Earlier this month the Supreme Court denied a request to delay enforcement of a new rule that extends minimum wage and overtime protections to certain home care workers. This means that certain home care workers that were previously exempt from the Fair Labor Standards Act’s minimum wage and overtime requirements as live-in domestic service employees or companionship employees are no longer exempt.  

The new rule revised and narrowed the definition of what constitutes “companionship services,” resulting in fewer employees that fall under this exemption. In addition, third-party employers, such as home care agencies, will not be able to claim either the live-in domestic service or companionship service exemptions to the FLSA—even if the third party is a joint employer with the household using the services. The new rule also requires that certain records be kept regarding domestic service employees.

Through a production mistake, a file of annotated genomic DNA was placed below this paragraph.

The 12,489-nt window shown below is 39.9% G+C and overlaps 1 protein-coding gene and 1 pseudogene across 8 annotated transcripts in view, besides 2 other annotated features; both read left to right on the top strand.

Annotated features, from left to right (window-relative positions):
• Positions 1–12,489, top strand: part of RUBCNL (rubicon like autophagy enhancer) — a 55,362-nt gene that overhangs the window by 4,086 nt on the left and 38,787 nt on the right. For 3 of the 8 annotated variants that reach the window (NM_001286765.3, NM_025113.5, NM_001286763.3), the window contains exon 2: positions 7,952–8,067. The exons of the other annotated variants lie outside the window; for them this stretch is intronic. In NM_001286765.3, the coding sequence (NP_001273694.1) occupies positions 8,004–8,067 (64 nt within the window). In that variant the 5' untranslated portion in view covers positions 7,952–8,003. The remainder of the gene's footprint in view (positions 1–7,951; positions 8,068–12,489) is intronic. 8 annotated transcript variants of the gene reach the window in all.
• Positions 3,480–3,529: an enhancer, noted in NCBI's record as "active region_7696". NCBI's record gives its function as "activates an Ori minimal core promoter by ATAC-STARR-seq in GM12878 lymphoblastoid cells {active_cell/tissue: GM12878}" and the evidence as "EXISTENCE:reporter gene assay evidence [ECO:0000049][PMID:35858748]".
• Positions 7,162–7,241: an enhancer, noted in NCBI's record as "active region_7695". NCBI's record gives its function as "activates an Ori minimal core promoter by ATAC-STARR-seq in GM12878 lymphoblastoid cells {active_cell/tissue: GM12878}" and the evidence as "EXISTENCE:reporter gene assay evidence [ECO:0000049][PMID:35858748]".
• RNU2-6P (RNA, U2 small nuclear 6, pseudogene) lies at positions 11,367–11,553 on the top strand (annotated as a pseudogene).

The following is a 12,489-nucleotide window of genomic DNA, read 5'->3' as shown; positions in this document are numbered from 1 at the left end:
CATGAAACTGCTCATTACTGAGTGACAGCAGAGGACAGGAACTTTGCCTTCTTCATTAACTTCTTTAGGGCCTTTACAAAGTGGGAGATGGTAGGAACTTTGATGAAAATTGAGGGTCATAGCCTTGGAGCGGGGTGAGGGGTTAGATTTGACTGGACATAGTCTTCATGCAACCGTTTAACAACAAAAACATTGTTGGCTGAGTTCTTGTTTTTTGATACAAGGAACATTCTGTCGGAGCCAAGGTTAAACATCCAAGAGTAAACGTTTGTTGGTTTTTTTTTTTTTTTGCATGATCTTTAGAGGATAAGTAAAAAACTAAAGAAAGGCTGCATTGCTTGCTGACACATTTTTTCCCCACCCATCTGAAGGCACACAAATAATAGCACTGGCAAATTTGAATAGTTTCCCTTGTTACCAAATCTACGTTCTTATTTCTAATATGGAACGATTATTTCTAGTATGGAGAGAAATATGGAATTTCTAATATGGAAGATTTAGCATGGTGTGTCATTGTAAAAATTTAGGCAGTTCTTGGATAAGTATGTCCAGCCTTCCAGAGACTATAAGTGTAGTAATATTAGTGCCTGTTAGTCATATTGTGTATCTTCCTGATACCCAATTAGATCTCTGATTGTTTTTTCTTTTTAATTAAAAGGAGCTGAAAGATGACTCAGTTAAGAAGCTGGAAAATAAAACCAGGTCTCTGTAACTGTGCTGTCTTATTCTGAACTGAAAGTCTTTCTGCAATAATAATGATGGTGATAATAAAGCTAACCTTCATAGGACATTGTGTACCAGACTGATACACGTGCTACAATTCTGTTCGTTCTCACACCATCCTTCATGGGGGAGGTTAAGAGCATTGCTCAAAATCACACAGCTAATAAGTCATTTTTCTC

The rule is effective—and immediately enforceable on November 12, 2015. Employers of home care workers should take steps now to ensure they are compliant. 

Home care associations intend to ask the Supreme Court to review whether the new rule is valid. But, as of now, the Court has not agreed to hear the case and even if the Court does hear the case, that will not delay the effective date of the new rule.